Program #0209 for Wednesday, January 4, 2012: Daughters of St. Paul

January 4, 2012

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Today’s host(s): Scot Landry

Today’s guest(s): Sr. Emi Magnificat and Sr. Christine of the Daughters of St. Paul

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Today’s topics: The Daughters of St. Paul

Summary of today’s show: The Daughters of St. Paul proclaim the Gospel in every medium available from printed books to films and TV to music to ebooks, apps, and websites. Scot Landry interviews Sr. Christine and Sr. Emi Magnificat about the mission of the Daughters of St. Paul, whose American headquarters are right here in the Boston area; their paths to the vocations in the order; and the story of the order’s founder, Bl. James Alberione.

1st segment: Scot recounted that yesterday the show did not broadcast over WQOM due to technical difficulties, but it is available on our website. This week is a big anniversary as well.

He also noted that Friday, January 6, we mark 10 years since the first publication of major revelations concerning clergy sexual abuse in the Archdiocese of Boston. Cardinal Seán is marking that anniversary with perhaps the most significant rounds of media interviews he has done since coming to the Archdiocese. Links to those are below. He’s also conducted other interviews that will be published in the coming days as well in the National Catholic Report, the Pilot. This Friday, January 6, Cardinal Seán will be on The Good Catholic Life.

2nd segment: Scot welcomed Sr. Christine and Sr. Emi to the show. He said he’s somewhat embarrassed that he hasn’t had the Daughters of St. Paul on the show before now. Sr. Christine said the Daughters were started specifically to work in media. They started in Italy and worked in books and other print, then radio and eventually TV, movies, cassettes, CDs, DVDs, websites, ebooks, and smartphone apps.

Scot said if St. Paul himself were evangelizing today, he’d been on radio and TV and Twitter and Facebook. Sr. Emi said Bl. James Alberione, their founder, said that was their mission, to be like St. Paul. She said St. Paul was so convinced of the love of Christ that he wanted to give his life proclaiming the Gospel. that spirit impels the daughters today.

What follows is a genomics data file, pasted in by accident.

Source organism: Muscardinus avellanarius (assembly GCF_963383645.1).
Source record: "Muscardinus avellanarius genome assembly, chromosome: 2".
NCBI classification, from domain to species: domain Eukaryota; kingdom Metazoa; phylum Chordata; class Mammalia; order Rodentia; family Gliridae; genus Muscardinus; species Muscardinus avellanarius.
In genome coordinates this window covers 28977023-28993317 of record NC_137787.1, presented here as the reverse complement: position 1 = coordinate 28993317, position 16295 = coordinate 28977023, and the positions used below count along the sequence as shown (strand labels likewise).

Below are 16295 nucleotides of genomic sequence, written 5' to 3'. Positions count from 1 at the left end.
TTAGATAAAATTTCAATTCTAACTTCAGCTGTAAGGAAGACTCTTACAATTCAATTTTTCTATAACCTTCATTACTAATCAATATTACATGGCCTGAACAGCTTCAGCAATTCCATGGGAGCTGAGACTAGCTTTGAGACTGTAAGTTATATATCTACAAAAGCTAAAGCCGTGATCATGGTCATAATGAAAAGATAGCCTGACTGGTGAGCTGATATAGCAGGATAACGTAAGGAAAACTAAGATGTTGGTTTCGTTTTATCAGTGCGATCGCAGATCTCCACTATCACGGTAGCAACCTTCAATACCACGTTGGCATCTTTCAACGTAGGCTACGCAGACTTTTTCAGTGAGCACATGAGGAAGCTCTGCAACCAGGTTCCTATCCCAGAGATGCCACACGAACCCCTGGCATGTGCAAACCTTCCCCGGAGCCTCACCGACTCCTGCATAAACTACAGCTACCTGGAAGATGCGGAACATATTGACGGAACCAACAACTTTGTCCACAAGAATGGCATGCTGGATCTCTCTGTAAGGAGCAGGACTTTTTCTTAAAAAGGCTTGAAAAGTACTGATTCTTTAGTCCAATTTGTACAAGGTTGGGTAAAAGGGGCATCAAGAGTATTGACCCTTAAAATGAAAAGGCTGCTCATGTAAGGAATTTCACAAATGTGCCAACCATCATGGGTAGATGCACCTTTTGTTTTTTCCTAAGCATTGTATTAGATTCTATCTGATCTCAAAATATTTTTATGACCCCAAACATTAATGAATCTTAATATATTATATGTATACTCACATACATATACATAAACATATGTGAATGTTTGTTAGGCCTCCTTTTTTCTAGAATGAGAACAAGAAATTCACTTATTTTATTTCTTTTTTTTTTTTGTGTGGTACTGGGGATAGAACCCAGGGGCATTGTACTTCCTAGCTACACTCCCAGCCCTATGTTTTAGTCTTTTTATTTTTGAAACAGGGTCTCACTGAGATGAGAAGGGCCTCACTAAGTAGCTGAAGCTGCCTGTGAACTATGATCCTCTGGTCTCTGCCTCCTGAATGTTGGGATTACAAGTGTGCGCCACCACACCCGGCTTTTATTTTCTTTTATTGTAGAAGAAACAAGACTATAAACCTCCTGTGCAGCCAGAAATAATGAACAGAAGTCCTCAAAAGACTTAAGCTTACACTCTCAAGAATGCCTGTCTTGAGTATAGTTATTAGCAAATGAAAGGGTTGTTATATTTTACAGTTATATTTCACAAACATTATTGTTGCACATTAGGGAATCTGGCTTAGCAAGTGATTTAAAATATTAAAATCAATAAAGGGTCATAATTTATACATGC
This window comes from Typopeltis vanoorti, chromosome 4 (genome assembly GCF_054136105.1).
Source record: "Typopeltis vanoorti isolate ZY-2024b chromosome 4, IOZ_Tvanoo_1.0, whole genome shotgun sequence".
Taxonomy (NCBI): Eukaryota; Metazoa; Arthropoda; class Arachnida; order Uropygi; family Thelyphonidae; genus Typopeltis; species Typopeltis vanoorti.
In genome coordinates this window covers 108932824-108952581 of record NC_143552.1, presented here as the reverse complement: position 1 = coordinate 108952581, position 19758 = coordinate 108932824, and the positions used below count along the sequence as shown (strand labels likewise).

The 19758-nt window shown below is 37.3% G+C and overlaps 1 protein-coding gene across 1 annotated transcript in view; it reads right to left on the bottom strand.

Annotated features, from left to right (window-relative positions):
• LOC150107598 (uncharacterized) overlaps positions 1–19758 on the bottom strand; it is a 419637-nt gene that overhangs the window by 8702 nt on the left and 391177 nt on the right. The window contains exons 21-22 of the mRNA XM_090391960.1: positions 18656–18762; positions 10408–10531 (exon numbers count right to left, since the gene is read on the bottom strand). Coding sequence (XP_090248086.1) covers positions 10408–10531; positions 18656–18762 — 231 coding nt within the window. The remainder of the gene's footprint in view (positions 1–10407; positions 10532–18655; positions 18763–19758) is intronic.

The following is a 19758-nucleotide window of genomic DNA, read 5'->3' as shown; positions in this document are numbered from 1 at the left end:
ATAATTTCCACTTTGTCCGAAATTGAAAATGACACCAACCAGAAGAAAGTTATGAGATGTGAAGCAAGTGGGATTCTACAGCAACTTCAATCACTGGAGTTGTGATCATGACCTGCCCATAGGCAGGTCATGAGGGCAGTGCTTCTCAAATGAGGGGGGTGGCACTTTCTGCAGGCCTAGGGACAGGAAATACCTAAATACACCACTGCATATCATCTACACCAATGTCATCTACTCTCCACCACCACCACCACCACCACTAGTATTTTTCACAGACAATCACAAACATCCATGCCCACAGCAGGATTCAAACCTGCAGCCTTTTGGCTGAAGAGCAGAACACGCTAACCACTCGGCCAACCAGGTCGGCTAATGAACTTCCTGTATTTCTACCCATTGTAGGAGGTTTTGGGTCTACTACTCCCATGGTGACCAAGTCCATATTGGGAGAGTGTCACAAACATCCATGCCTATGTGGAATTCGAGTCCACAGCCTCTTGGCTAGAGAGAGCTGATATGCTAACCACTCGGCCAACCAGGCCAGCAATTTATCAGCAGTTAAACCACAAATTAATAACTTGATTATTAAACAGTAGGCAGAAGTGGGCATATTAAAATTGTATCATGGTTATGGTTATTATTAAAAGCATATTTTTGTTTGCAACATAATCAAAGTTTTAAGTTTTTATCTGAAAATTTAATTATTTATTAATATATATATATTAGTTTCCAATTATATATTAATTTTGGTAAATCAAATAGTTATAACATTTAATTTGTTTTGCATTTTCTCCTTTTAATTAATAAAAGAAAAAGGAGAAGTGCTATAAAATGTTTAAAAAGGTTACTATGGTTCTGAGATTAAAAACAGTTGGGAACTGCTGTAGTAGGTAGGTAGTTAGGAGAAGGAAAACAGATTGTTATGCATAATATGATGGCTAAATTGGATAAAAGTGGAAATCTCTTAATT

Sr. Christine said Bl. James started with a group of men he wanted to train to be the media apostles of the 20th century. In 1915 he founded the Daughters of St. Paul because he thought women should be evangelizers. They should be there as mothers and sisters of the church to spread God’s word in that manner, but also through personal contact. They do that in the media centers and at conferences and wherever they encounter people.

The witness of their vocation and vows is the first proclamation of their mission and the mission flows from that. In 1932, Sr. Paula Cordero was sent from Italy to New York to start a foundation. She went to St. Patrick’s Cathedral and put a medal of St. Paul behind the bishop’s chair to pray for the intercession of St. Paul with the cardinal. Cardinal Cushing invited them to Boston to start their novitiate here and there American headquarters is in Jamaica Plain.

Sr. Emi said about 60 sisters live in Jamaica Plain, including the novitiate, provincial government, bindery, and the sisters who work at the Dedham book center. She said the novitiate stage is the first entrance into the community and occurs after about two years of postulancy. At the end of the 2 years of novitiate, they take first vows and then about5 years later, they take perpetual vows.

Sr. Christine said there are 2,500 sisters in 32 nations. She said in Africa, there are many books printed and many book centers. Each country works in the predominant media needed in that society. In Italy they are the major religious publisher. Near the Vatican they have a multi-language bookstore. From Boston, they record radio programs that air in the US and Latin America. Six months ago, they started a Spanish and Portuguese initiative where they are working on distribution of books in those languages throughout the US.

Sr. Emi said the book centers sell all of the Daughters’ own books and music, but also any materials they think will help others. Every book center also has a chapel with the Blessed Sacrament. Sr. Christine said it’s a 50/50 ratio of Pauline books versus other publishers. They are looking forward to receiving new daily Missals for the new translation of the Mass. The bookstore in Dedham is on Route 1 across from Legacy Place. There is a beautiful little chapel there. They look to serve people any way they can so if they don’t have a book, they will suggest another one. They have many CDs and many Catholic DVDs. They will be soon adding St. Paul DVDs.

Sr. Christine spoke of some of the books they publish. They have weekly meetings to determine what manuscripts will be accepted. They have the book printed by an outside company. They warehouse the books in Jamaica Plain and do the marketing and sales from there as well. They also ship orders from Boston. Many of the senior sisters do the packaging of books and sets. They don’t have retired sisters; everyone does what they can.

Sr. Christine said that while their books are available on Amazon.com, it provides more support to them if people buy them directly from their website or book centers. They have a Facebook presence too, especially for their choir. They do two CDs per year and have many concert performances around Christmas. They have their music on iTunes as well for downloading to iPods and iPhones.